Dr. Nicole Henry, ND

Class of 2008, CCNM - Toronto

How CCNM’s research is paving the way for an integrative approach to diabetes care

CCNM prides itself on being a leader in complementary and naturopathic medicine research. At present the College is conducting over $11 million worth of research studies that focus on the use of naturopathic treatments with conventional care. One of the areas of focus is diabetes.
According to Diabetes Canada (formerly the Canadian Diabetes Association), 11 million Canadians are living with diabetes, 90 per cent of whom have Type 2 diabetes.
In 2015, CCNM received a $418,000 grant to study the effectiveness of both naturopathic and conventional therapies in treating Type 2 diabetes. The Brampton-based study is a collaborative project between the College, William Osler Health System and the Wise Elephant Family Health Team. Why Brampton? Diabetes is more prevalent in Brampton than in any other area in the province; the incidence rate is 2.5 times higher than the provincial average of 9.64 cases for every 100 adults.*
Dr. Nicole Henry, ND recently came on board as a co-principal investigator on the study. Prior to studying at CCNM, she was involved in clinical research in the pharmaceutical industry. After graduating from CCNM in 2008, she completed a two-year clinical residency, where she conducted studies examining the teaching methods at the Robert Schad Naturopathic Clinic and comparing pass rates of the Objective Structured Clinical Exam (OSCE) between the international medical graduate (IMG) cohort and four-year delivery.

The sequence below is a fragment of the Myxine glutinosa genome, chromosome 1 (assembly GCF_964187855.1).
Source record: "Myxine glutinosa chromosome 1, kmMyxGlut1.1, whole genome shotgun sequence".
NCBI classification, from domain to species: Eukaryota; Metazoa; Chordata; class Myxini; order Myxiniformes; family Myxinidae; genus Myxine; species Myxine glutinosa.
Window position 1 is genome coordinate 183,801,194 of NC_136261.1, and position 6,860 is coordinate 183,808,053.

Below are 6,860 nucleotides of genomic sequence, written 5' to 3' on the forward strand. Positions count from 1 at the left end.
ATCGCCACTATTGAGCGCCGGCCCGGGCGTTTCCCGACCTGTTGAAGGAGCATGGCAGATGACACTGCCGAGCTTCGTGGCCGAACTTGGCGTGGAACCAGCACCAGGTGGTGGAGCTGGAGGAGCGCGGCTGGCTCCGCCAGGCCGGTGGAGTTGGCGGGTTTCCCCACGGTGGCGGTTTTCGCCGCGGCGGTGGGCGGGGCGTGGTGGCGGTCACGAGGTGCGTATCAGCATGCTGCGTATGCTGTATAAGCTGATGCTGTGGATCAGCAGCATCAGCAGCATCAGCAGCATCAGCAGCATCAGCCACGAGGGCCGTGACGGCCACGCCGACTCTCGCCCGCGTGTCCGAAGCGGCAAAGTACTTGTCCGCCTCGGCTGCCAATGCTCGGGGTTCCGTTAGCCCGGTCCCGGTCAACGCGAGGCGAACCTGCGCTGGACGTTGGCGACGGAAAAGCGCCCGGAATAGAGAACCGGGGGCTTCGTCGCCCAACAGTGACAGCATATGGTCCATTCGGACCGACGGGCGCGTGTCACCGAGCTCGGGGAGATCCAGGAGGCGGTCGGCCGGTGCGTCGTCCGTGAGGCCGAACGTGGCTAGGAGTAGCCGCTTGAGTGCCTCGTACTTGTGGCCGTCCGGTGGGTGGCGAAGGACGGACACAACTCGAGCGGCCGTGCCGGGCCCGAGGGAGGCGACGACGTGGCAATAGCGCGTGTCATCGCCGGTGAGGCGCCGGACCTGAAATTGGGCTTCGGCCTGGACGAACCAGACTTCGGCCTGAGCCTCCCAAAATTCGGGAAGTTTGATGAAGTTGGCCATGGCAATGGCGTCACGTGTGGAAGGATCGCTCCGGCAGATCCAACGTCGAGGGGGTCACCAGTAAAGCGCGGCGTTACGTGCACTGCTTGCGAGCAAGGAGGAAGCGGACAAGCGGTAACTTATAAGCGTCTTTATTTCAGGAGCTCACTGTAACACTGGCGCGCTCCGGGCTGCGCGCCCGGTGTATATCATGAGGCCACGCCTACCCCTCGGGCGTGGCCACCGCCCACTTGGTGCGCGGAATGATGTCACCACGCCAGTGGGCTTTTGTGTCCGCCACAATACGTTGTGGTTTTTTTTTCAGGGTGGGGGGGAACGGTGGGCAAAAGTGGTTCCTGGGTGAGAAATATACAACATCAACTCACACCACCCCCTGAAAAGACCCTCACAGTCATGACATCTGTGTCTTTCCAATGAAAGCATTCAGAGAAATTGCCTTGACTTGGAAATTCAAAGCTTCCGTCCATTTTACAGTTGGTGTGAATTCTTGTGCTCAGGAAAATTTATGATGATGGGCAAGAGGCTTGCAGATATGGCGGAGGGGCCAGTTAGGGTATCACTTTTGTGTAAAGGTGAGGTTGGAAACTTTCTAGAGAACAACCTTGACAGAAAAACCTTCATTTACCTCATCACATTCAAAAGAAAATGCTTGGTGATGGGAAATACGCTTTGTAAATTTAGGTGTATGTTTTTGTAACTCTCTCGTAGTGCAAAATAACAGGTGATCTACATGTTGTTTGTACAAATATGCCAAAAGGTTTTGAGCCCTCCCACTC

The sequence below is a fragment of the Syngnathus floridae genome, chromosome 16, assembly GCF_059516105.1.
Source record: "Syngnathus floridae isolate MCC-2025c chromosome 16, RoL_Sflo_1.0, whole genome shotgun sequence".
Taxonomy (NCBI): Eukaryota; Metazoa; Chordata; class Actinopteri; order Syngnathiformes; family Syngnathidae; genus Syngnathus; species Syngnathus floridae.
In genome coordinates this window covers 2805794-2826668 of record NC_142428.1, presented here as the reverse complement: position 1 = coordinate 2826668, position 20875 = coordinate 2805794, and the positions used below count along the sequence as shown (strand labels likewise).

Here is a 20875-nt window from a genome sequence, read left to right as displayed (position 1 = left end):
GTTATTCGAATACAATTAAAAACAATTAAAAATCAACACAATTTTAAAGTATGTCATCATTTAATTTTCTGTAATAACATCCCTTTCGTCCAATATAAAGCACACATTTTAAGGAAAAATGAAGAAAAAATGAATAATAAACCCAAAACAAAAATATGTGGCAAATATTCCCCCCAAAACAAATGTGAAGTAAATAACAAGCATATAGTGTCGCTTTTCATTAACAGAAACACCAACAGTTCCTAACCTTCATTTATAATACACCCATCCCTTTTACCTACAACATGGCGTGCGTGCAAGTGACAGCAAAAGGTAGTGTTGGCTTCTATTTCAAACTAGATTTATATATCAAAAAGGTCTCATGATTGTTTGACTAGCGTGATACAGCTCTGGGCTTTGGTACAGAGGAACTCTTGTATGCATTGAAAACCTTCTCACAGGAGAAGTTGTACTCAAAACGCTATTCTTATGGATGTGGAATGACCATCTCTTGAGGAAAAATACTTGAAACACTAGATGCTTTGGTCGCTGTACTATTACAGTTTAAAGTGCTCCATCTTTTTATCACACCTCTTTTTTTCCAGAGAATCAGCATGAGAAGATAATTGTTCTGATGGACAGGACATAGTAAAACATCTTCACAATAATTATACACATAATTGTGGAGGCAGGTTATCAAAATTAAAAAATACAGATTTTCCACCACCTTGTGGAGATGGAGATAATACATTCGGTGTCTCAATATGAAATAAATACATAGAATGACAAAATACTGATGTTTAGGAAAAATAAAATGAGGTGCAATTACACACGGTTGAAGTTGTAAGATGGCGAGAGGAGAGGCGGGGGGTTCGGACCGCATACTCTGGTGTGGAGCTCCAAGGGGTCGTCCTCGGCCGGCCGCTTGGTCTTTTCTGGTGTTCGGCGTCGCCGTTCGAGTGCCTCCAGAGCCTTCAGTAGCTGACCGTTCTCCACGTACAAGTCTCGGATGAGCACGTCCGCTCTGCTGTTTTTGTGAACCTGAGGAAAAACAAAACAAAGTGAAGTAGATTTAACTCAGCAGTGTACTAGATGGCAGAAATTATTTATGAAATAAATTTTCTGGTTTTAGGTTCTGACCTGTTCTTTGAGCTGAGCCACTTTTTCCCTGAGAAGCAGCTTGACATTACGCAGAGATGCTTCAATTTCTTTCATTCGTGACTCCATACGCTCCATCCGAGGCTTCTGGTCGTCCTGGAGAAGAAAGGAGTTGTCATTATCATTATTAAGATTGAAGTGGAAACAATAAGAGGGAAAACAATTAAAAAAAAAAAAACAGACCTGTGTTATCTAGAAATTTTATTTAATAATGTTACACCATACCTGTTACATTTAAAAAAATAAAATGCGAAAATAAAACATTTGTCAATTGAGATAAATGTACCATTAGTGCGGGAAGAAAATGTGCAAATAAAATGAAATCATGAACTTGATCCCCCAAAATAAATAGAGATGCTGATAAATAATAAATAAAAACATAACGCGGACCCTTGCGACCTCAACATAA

“I look at research as another way of knowing and sometimes it can tell us more about how the world works,” she says.

The study is currently recruiting for participants. Upon recruitment, participants are randomized into two groups and monitored over a two-year period:
  • Group A receives care from their medical doctor for the first year and are offered integrative naturopathic treatments the second year.
  • Group B starts with the integration of medical and naturopathic care and are monitored for a year.
Medical care will include guidelines and recommendations from Diabetes Canada, the medical doctor’s (MD) expertise in diabetes management as well care for the patients’ other health concerns at the MD’s discretion.
Naturopathic treatments will include dietary, exercise and lifestyle recommendations, nutraceutical and botanical supplements, acupuncture as well as care for the patients’ other health concerns at the ND’s discretion.
While there is extensive research in the treatment of Type 2 diabetes, this study is significant as it will be the first randomized controlled trial in Canada to examine the use of naturopathic care in diabetes patients.
Nicole is excited to see what the results will be and what the impact will mean for future studies in integrative medicine.

“This study is the first step down the path to examining the use of integrative care. Does combining these two models of care make a difference in a patient’s health outcomes? If yes, that can be a springboard for more research.”

* Ogilvie, Megan. “New map reveals diabetes hot spots in the GTA.” Toronto Star. 24 Apr. 2012. Web. 14 Nov. 2018.
Contact Nicole at: nhenry@ccnm.edu
This article originally appeared in issue #23 of Mind|Body|Spirit, fall/winter 2020, page 36.
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